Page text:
• Quantum entanglement provides a way to distribute the pad from A to B that is not cleartext. Well, technically it provides a way to generate the same OTP at A and B at the same time while guaranteeing no one else intercepted it, but it's effectively the same.
    • Not really. (Score:5, Informative)

      by jd (1658) <imipak@noSPam.yahoo.com> on Wednesday April 19, 2006 @04:14PM (#15160112) Homepage Journal
      Quantum Cryptography employs a one-time pad. One-time pads cannot be broken without the pad, because every possible decoded state is equally valid. Breaking cryptography relies on being able to know when you have the right key, but if all keys are equally good, you have no means of knowing. This is made worse by the fact that a true OTP involves a key of equal length to the message. So you not only have no means of knowing which key is correct, you have virtually no hope of sweeping through that part of the keyspace that actually has the right key.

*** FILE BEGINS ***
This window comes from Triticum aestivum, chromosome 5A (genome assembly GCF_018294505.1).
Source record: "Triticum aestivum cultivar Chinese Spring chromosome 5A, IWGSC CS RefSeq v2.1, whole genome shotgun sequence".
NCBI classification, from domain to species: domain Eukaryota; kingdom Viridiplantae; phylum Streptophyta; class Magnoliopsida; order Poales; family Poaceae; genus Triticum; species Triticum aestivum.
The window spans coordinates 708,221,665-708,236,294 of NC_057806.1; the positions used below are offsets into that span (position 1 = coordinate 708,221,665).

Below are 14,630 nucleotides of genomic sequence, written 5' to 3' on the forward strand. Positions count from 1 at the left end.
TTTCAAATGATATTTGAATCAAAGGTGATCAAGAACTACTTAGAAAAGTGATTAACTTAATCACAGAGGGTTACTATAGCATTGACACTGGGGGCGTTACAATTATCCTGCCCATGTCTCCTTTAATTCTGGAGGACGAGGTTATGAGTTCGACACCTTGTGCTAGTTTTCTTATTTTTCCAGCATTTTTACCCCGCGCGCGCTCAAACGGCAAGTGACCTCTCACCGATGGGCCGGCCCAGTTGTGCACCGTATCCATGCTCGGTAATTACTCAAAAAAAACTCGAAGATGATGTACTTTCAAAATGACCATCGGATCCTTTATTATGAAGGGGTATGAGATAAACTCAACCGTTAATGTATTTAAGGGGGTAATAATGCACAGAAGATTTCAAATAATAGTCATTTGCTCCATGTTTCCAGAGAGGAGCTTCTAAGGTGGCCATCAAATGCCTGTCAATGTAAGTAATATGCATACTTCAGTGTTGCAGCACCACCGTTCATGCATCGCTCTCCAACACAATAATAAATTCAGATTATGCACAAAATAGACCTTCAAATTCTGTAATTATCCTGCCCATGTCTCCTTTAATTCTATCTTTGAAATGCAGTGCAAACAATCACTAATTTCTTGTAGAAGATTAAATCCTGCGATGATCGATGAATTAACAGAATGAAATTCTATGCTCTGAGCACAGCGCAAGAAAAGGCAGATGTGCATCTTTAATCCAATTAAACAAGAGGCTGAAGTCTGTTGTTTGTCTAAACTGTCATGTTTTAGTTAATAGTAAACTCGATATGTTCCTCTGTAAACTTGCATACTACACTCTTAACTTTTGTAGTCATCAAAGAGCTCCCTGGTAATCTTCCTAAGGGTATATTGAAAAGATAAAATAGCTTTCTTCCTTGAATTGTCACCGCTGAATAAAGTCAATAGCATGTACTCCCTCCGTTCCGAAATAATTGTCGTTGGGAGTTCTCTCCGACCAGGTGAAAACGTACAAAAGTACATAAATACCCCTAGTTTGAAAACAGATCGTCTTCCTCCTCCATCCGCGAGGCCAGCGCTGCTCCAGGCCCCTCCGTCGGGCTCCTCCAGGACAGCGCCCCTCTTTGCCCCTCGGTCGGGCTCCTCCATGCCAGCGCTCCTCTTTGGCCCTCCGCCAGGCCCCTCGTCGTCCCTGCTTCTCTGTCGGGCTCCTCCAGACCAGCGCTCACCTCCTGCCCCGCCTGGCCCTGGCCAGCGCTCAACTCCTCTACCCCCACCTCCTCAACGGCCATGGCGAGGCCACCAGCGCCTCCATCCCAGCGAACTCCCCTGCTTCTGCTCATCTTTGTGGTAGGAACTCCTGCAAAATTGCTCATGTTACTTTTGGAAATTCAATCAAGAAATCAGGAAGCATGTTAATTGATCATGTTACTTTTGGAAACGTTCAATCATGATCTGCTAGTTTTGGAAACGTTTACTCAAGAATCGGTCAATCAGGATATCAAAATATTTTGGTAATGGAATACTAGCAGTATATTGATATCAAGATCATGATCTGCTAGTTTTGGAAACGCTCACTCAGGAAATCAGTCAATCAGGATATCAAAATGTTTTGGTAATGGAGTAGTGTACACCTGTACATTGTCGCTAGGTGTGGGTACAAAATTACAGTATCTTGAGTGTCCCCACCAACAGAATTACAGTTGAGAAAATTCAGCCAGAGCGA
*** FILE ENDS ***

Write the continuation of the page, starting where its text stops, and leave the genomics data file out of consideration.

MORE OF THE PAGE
The one big vulnerability with OTPs is that you've now got to send the key securely. Since it is equal in size to the message and is only valid for one message, it is equally hard to send the key securely as it is to send the message securely. Because the pad is pure randomness, it is possible (using existing methods) to send the pad by public key encryption, as it is non-trivial for someone intercepting the message to know how to decrypt it, as it's hard to know when you've broken the encryption. One piece of randomness looks much like another.


      Generally, though, people take shortcuts. Instead of using a full-sized one-time pad, a much smaller, repeatedly-used pad is used instead, with some form of pseudo-random mangling to churn things up so that it acts in a very similar manner to a one-time pad. This is generally how stream ciphers work.


      Quantum Cryptography - if used sensibly - would involve transmitting a gigantic OTP. Far bigger than the one you need. You then drop all of the bytes that are intercepted. The only bytes used in the pad are the ones the intercepting person does NOT have, so you know the pad is free of holes.